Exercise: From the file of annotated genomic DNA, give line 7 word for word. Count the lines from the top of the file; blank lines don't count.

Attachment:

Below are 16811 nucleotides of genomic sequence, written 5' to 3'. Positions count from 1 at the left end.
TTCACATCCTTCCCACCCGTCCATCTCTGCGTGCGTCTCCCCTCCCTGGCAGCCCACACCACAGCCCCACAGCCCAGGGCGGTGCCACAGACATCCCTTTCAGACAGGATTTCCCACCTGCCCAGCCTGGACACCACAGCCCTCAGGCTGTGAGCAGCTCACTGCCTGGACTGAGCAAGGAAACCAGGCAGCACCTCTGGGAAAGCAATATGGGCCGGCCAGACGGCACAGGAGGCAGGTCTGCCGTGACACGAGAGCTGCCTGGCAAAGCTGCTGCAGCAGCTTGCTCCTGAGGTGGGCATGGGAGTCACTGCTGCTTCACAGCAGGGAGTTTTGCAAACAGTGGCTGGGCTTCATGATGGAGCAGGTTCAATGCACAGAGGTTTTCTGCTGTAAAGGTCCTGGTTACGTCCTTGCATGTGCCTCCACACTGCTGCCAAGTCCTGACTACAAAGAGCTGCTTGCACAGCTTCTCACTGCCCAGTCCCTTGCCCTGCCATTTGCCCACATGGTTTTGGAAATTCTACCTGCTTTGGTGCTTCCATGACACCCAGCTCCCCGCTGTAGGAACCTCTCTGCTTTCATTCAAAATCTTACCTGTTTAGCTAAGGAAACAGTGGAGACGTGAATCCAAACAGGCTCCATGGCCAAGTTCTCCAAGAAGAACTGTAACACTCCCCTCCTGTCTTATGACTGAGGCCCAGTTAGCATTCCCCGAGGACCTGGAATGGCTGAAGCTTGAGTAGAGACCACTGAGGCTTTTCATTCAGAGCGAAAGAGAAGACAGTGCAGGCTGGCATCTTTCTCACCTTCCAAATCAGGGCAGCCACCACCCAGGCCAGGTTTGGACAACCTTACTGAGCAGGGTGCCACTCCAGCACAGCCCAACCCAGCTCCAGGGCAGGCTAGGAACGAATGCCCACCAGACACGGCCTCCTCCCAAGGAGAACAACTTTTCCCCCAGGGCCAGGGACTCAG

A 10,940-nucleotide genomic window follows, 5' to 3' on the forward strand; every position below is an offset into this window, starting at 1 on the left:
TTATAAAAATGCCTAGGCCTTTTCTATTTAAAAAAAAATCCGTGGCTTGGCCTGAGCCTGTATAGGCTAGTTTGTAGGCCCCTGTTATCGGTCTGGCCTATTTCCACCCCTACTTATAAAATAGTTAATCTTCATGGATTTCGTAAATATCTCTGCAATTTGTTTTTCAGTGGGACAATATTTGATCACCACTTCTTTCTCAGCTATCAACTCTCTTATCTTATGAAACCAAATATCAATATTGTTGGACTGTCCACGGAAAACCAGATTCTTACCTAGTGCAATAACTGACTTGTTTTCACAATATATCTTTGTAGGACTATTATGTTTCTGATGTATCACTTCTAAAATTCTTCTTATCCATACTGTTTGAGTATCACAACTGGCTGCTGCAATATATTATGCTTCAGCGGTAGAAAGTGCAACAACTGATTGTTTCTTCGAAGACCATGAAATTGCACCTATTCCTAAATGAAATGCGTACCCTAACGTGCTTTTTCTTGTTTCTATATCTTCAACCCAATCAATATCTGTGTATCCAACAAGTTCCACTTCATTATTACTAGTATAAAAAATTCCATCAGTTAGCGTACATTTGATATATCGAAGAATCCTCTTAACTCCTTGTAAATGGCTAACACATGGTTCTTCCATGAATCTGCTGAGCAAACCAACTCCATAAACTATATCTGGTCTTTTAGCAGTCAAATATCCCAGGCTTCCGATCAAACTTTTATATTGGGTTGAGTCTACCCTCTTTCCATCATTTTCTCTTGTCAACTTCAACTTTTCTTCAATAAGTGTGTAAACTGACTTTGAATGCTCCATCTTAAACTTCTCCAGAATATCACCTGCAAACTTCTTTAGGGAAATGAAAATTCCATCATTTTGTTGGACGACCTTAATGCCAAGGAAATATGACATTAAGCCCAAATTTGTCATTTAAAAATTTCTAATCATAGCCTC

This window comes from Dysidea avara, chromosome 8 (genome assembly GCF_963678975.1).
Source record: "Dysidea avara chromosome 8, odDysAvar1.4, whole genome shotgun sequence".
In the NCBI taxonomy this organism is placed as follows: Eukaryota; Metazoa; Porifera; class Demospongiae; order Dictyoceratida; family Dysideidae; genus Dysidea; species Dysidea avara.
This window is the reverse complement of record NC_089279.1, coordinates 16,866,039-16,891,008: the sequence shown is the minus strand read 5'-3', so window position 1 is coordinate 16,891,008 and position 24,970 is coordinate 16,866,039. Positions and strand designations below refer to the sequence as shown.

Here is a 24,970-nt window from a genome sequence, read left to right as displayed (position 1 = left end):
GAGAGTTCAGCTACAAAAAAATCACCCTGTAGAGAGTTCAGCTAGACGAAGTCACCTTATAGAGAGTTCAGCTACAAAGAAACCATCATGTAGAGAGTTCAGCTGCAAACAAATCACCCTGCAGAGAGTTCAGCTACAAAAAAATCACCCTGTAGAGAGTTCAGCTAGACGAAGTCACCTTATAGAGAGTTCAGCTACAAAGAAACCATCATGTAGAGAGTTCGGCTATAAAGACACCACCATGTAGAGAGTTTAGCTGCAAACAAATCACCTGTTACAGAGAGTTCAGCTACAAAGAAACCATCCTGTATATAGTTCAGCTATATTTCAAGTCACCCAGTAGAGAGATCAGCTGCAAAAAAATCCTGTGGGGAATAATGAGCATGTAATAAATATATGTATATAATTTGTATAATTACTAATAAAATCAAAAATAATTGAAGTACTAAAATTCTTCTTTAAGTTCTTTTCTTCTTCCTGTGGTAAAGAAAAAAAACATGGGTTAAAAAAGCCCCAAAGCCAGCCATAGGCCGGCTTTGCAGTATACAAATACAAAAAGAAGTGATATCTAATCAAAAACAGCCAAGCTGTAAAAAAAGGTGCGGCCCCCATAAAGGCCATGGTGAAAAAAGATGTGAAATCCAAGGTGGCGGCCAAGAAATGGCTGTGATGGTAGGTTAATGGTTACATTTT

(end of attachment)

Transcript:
In the NCBI taxonomy this organism is placed as follows: Eukaryota; Metazoa; Porifera; class Demospongiae; order Dictyoceratida; family Dysideidae; genus Dysidea; species Dysidea avara.